The Battle for IT Standards
At Green Grid’s first Technical Forum, many are calling for a ratings standard that would apply to their data centers, much like the LEED standard for buildings Computerworld reports. Specifically, companies consolidating their data centers want metrics to rate energy efficiency and monitor energy consumption in multivendor environments.
Speakers also claimed a lack of user education has been an obstacle to greening their data centers, as well as “bogus claims,” by vendors who have jumped on the computing green bandwagon but haven’t produced the technologies companies need to reduce their energy consumption.
While the Green Grid Forum was going on, Michael Dell and other CEOs, on behalf of the Technology CEO Council, were on Capitol Hill lobbying lawmakers to encourage more energy-efficient practices but not to set specific standards for products that companies like theirs build.
The executives said that some things the government could do to help efficiency would be to award companies that use IT technology that enhances energy efficiency, minimize trade barriers and maximize tax incentives for energy-efficient companies.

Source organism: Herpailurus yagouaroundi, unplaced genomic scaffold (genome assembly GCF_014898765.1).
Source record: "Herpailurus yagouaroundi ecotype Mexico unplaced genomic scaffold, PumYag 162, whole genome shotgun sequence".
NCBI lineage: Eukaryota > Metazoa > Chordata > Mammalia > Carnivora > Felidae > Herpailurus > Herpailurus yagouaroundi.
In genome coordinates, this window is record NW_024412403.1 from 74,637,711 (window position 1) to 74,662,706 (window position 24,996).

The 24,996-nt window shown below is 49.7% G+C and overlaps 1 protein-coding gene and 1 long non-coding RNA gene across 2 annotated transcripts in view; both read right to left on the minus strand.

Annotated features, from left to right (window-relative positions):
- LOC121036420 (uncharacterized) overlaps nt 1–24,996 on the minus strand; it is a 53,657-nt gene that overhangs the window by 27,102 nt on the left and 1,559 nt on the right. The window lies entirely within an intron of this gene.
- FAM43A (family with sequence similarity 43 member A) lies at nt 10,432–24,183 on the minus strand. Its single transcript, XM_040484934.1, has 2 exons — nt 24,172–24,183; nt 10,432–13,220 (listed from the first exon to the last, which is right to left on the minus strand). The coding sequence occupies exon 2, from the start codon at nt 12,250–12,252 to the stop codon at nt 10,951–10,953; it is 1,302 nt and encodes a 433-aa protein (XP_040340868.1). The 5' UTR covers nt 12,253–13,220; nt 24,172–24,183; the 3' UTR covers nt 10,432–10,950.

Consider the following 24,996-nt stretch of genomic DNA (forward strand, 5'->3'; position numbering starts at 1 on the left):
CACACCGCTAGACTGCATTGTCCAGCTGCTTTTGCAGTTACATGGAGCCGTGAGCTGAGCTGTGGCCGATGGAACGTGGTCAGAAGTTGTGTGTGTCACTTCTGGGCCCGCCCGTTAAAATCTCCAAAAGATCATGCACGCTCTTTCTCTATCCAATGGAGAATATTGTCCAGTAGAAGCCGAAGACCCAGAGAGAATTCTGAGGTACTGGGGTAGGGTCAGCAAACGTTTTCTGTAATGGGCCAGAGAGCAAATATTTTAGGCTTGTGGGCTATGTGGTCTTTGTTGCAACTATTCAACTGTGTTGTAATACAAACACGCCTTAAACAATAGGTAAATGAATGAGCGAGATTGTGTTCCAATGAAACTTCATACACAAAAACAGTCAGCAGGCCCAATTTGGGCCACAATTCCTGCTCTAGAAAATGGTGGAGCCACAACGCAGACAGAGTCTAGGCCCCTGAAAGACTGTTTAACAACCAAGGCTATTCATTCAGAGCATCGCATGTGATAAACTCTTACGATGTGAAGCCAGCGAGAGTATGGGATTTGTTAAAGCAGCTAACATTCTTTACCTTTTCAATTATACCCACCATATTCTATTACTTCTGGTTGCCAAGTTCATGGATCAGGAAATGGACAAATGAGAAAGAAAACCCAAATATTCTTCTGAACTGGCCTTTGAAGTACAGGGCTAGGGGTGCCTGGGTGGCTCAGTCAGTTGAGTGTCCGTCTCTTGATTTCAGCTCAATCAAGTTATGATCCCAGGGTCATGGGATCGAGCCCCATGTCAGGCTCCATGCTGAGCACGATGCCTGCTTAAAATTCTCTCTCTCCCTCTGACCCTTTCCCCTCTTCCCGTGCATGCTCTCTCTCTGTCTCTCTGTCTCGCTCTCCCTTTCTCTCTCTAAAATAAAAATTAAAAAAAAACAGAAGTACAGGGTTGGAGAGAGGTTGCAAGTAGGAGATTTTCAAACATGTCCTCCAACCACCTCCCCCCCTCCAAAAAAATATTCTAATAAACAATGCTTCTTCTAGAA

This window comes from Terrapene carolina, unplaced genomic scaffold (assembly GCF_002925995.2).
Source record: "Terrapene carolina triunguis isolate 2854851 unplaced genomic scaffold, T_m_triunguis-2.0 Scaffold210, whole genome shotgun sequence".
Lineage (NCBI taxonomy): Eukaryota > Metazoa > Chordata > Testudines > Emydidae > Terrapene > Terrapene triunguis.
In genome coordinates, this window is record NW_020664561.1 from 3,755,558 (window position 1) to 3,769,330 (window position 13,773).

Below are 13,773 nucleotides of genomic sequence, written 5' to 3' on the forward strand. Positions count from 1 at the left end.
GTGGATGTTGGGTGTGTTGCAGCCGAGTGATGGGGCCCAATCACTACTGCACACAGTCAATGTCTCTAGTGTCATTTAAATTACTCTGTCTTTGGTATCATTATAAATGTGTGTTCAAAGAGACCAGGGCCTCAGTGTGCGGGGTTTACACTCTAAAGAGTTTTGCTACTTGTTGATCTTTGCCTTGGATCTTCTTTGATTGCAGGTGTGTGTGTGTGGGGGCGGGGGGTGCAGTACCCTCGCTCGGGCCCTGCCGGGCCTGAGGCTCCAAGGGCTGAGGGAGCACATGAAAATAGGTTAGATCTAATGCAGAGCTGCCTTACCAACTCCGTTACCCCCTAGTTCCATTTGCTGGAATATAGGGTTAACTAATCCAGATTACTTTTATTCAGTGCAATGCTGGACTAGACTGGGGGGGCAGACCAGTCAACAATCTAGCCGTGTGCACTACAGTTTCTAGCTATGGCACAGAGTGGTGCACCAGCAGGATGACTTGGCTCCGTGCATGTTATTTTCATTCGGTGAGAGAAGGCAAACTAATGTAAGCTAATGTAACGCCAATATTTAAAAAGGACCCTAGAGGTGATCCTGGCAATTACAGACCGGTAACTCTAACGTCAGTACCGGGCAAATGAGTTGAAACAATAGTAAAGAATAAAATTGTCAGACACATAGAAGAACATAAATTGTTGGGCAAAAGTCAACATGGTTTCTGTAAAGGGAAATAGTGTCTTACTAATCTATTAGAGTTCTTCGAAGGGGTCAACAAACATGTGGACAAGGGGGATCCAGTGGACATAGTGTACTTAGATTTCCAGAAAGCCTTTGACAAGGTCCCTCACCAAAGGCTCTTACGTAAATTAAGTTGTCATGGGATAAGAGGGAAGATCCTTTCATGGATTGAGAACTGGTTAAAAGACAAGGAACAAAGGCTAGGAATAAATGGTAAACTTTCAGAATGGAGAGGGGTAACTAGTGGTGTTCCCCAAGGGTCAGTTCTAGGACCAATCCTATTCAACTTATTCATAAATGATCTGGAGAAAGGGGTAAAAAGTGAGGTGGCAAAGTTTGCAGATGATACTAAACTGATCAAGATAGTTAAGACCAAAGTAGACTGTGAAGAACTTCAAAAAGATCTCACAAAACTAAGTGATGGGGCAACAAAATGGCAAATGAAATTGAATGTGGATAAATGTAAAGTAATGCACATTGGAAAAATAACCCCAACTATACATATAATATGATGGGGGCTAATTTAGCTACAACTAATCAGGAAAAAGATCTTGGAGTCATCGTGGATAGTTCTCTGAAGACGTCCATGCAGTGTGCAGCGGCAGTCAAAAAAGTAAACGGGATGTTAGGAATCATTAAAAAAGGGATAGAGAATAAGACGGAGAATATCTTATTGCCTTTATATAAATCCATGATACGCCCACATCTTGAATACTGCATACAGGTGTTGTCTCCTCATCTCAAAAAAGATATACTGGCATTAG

The executives also drew attention to two new reports. One report argues that for every kilowatt hour of electricity consumed by computers, servers and the like, the U.S. economy increased its overall energy savings by a factor of about ten. The other lists dozens of products made by its member companies that have improved power consumption over the years.
Stay Up-to-Date On Environmental Management, Energy & Sustainability News with EL's Free Daily Newsletter
Energy Manager News
- Embracing New Tech Is Key to Greater Energy Savings, Say Experts
- SolarCity: We Have the World’s Most Efficient Rooftop Solar Panel
- Bridgestone Arena in Nashville Switches to LEDs
- Helping Building Automation Grow
- Municipalities Could Combine Small Cell and LED Upgrades
- Holistic Approach to Energy Savings in Dublin, Ohio Schools
- NYC One Step Closer to Net-Zero Energy Goal at Wastewater Treatment Plants
- ‘Better Buildings, Better Plants’ Saves $2.4B Over Five Years